A List of Good Books the Pulitzer Didn’t Pick

Gabe Habash -- April 17th, 2012

Some reactions following the announcement that the 2012 Pulitzer Prize for Fiction was a head fake:

“Shocked…angry…and very disappointed.”

-Pulitzer fiction juror Susan Larson

“Honestly, I feel angry on behalf of three great American novels.”

-Pulitzer fiction juror Maureen Corrigan

“I was so thrilled for Karen,” Ms. Pavlin said. “Then my second response was, what a shame, because the committee had it within their power to do something so wonderful for any one of those novelists. And they, for whatever reason, chose not to.”

-Swamplandia! editor Jordan Pavlin

According to the Pulitzer’s site, the award is “for distinguished fiction by an American author, preferably dealing with American life.” But no book, apparently, was distinguished enough.

There are a lot of people who lose out with this decision, the largest group of which is the reading public, who, as the Washington Post‘s Ron Charles tweeted, “would have been directed to a good novel.” Larson said the fiction reading community hopefully will now be encouraged to “read three books instead of one,” and we couldn’t agree more. That’s why we’ve put together some good books from last year that the Pulitzer didn’t think were worthy.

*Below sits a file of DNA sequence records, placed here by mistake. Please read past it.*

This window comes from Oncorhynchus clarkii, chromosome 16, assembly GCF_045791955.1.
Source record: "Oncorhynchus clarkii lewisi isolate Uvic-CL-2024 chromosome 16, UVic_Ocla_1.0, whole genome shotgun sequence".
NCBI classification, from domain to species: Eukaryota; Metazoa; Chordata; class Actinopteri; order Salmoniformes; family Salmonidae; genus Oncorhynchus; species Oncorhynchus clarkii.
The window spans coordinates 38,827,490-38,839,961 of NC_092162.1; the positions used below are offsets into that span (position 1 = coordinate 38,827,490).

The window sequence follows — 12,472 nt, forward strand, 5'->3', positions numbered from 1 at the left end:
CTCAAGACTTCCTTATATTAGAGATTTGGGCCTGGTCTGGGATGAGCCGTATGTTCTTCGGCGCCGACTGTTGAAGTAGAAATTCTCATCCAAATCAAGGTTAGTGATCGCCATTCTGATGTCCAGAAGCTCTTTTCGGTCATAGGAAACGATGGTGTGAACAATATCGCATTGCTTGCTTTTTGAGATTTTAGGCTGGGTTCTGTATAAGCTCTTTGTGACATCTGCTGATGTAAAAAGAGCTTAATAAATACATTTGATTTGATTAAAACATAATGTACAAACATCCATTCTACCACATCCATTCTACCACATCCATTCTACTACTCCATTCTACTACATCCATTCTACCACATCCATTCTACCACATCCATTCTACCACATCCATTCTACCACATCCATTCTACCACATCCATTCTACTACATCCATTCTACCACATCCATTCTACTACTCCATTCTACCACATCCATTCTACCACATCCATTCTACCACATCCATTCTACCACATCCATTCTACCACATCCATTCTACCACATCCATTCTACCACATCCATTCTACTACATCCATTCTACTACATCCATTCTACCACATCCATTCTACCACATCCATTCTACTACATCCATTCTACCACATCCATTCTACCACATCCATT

Train Dreams by Denis Johnson

The Pale King by David Foster Wallace

Swamplandia! by Karen Russell

The Call by Yannick Murphy

State of Wonder by Ann Patchett

The Marriage Plot by Jeffrey Eugenides

The Devil All the Time by Donald Ray Pollock

Changó’s Beads and Two-Tone Shoes by William Kennedy

We the Animals by Justin Torres

Open City by Teju Cole

Someday This Will Be Funny by Lynne Tillman

I Married You for Happiness by Lily Tuck

The Art of Fielding by Chad Harbach

The Buddha in the Attic by Julie Otsuka

Ghost Lights by Lydia Millet

A Moment in the Sun by John Sayles

My New American Life by Francine Prose

Stone Arabia by Dana Spiotta

The Submission by Amy Waldman

Ten Thousand Saints by Eleanor Henderson

Rules of Civility by Amor Towles

The Evolution of Bruno Littlemore by Benjamin Hale

Salvage the Bones by Jesmyn Ward

Once Upon a River by Bonnie Jo Campbell

Binocular Vision by Edith Pearlman

The Angel Esmeralda by Don DeLillo

The Family Fang by Kevin Wilson

11 thoughts on “A List of Good Books the Pulitzer Didn’t Pick

  1. Melinda

    As a bookseller, I completely disagree with the choice of the Pulitzer jury to award no prize for Best Fiction. As other comment writers have already pointed out, there WERE several very worthy candidates. What does this say to the rest of the world on behalf of the state of fiction literature in the United States? That we don’t have anything good? The long term effects may be quite harmful to both reading and publishing,

  2. Chris Roberts

    Working off the three novels they had, nobody should be shocked or even mildly perturbed. It was not a particularly strong list of fiction candidates, the Pulitzer committee’s decision is dead on. Scratching their heads after reading “Swamplandia” they cried out in unison, “Really, is this it?”

    1. Deon Stonehouse